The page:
My wife is a sweet girl. She goes up in arms for me whenever she needs to. That is the beauty of our relationship. One of the reasons why I would never answer any of the girls on my case is that I know who really has my back. When it comes down to it, my wife has my back. There are fights she would go into on my behalf that I don’t need to worry about. If I have no money and things are not working out in my life, the one person who would be there for me is my wife and I don’t have a doubt about it.

How did you meet your wife?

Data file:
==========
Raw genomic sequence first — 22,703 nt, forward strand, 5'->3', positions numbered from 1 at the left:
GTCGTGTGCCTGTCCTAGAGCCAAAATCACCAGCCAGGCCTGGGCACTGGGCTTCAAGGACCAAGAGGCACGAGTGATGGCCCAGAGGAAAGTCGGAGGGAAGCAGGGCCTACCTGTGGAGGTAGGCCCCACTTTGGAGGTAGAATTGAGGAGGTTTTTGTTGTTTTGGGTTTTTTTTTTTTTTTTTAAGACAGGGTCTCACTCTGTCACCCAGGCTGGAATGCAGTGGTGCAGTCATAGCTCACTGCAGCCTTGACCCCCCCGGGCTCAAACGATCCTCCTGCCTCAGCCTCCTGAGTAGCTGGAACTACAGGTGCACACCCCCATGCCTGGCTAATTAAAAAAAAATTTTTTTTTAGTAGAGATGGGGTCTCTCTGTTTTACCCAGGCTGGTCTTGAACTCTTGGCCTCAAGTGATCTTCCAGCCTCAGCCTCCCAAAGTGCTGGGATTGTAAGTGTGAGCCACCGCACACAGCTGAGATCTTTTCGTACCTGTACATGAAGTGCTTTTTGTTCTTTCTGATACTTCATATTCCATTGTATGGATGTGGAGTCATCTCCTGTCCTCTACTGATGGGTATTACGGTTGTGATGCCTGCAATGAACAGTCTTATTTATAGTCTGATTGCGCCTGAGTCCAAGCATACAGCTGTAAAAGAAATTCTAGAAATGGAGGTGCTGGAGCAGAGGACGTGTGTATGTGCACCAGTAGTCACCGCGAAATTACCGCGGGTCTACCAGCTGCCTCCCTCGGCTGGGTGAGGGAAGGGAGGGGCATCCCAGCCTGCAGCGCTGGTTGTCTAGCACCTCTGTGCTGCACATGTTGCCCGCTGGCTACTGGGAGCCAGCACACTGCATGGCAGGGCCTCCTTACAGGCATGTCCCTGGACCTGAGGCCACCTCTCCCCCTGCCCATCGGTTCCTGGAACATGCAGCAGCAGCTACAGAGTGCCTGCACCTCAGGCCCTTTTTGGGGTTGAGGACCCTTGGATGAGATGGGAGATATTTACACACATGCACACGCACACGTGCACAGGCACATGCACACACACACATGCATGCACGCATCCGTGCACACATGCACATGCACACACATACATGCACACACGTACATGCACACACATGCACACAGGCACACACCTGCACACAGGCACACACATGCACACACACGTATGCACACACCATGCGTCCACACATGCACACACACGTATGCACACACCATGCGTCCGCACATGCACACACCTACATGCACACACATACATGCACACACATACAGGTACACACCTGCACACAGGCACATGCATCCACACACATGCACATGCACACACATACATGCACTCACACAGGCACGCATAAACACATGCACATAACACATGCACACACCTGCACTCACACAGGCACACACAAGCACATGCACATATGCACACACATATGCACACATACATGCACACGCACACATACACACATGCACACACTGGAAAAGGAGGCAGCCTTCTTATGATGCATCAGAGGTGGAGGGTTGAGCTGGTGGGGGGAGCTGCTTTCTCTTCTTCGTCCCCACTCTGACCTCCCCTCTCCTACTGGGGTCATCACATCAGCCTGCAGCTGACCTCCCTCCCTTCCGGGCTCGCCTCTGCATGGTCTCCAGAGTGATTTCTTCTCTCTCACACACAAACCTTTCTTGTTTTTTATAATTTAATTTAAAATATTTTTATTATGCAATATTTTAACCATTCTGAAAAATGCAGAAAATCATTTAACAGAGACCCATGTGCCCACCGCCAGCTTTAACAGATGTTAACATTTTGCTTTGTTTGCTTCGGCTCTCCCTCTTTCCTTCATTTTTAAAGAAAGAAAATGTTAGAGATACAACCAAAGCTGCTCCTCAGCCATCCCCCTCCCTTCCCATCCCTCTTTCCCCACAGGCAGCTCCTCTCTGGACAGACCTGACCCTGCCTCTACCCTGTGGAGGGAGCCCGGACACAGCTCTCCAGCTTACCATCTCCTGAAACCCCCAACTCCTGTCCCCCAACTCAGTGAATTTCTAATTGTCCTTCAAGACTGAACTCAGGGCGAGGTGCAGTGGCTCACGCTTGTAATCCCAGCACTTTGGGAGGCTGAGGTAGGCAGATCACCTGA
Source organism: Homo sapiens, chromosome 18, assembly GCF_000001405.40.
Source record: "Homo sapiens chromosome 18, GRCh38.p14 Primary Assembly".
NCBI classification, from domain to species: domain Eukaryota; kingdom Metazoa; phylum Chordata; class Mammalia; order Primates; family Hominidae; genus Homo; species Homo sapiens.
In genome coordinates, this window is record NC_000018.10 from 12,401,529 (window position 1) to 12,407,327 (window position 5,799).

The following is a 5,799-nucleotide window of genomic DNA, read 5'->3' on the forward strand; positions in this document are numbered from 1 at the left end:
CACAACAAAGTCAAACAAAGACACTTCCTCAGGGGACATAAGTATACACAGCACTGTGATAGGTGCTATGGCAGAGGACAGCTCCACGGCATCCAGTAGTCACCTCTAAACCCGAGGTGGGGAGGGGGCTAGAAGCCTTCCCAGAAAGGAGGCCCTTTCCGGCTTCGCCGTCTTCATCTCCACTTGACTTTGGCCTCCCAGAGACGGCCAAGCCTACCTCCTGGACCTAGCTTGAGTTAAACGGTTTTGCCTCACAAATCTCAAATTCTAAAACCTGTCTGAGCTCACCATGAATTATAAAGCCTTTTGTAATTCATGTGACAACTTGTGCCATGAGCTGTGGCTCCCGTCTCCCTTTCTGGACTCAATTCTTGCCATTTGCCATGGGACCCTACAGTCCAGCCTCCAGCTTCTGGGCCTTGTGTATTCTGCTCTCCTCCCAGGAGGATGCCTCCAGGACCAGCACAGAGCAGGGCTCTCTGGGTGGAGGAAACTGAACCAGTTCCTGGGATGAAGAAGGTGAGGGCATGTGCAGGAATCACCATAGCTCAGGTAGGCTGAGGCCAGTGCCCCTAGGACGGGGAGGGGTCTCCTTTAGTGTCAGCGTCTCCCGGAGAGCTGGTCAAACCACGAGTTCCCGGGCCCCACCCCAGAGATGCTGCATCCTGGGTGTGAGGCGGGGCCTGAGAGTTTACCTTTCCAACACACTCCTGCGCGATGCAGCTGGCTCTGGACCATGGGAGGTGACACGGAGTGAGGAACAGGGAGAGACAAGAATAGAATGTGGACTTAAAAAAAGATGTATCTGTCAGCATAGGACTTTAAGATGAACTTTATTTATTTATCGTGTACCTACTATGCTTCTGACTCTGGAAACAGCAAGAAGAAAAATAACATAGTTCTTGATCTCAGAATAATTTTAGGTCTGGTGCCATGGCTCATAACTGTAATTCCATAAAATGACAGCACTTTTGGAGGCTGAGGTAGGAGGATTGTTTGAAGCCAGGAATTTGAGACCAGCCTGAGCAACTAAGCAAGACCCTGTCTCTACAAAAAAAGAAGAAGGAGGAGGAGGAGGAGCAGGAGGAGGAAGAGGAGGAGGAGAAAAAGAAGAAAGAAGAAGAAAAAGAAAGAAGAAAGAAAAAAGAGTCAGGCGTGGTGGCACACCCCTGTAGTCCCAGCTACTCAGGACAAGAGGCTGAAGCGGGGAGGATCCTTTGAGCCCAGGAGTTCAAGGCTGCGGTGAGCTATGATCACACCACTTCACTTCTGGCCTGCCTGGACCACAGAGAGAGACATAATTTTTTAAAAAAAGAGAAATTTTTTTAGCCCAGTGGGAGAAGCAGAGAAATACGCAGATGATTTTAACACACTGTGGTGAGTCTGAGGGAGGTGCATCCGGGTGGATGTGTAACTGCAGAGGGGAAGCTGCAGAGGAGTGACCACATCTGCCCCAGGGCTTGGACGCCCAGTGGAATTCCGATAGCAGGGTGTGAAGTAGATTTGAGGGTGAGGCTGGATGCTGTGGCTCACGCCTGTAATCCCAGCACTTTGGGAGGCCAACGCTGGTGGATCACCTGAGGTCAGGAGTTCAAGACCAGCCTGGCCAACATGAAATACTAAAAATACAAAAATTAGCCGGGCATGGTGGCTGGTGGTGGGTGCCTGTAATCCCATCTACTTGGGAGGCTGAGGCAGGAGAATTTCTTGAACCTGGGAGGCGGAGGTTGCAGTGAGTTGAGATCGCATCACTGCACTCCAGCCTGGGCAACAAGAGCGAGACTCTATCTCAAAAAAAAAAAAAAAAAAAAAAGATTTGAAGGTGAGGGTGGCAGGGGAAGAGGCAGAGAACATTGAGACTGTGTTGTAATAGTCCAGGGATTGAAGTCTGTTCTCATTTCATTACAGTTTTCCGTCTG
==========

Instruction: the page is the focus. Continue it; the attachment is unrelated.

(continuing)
I met her years ago. We were both dating someone else but we became friends. I found that I could talk to her and she could talk to me. We would gist all the time. Sometimes she would ask me a question and I would jokingly say that I would answer her when we got married. We never took it serious. I think I dated three girls between the time I met her and when we started dating. I feel she is beautiful, attractive, and she makes a very good friend. So I told her I knew she was dating a guy I knew but I just realised that she was the kind of person that I could spend the rest of my life with. It took me another seven months before she said yes and we have been best of friends since then.